“Certain people are still not responding to notices, unless they respond, it will result in ex parte orders. Ideally, we don’t want that. In many cases, we have observed that they have not given email IDs. I hope people give their communication ID so that we do not have to resort to other means of communication, to visits,” CBDT chairman P C Mody told TOI.
The government has shifted to a faceless assessment and appeal mechanism to ensure that there is no face-to-face interaction with tax officers to avoid complaints of harassment. While the assessment system is stabilising, the appeal units were earlier asked to focus on smaller cases, because the numbers are larger. Mody said now there is no restriction.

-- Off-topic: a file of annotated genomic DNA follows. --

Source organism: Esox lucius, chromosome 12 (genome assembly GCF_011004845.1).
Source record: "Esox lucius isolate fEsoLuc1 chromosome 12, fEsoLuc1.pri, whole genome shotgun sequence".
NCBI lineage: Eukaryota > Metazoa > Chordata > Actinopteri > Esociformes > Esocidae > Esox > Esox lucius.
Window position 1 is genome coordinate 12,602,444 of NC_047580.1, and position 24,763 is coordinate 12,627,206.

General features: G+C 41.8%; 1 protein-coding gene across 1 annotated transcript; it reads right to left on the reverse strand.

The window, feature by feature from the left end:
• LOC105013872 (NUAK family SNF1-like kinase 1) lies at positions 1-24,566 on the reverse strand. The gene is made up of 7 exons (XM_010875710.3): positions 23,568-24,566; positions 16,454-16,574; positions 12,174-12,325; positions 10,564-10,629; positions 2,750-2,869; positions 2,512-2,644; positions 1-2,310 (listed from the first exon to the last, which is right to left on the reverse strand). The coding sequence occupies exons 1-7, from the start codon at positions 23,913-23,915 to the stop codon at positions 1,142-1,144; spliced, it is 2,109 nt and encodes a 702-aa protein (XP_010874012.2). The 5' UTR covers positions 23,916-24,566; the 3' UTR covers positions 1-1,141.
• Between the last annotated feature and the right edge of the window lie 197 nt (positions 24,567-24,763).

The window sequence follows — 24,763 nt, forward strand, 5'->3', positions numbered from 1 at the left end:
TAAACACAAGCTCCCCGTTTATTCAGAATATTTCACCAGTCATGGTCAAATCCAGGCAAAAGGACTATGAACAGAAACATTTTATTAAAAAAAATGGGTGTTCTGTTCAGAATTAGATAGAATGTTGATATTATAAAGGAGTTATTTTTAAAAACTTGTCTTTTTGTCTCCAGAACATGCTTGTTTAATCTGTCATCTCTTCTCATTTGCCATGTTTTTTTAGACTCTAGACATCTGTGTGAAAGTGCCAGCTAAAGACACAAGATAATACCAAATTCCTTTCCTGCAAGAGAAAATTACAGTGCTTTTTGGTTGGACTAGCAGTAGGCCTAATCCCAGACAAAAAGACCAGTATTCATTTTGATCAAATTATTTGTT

The challenge of people not responding, however, remains and the CBDT chief indicated that in the larger cases, a visit by tax officers is not ruled out.
“In one situation, where the person was not responding, we tried to do our back-end analysis. Ultimately, we had to carry out a search, which revealed undisclosed turnover of almost Rs 400 crore. I can now understand, what was the hesitation in not responding to the notice. That option is always there. But I would want that option to be exercised in the rarest of rarest cases,” he said.
Mody urged taxpayers to address specific queries raised by tax authorities and refrain from the use of unparliamentary language, something which was noticed in a few responses. He said the Information Technology Act provides for harsh punishment for use of abusive language.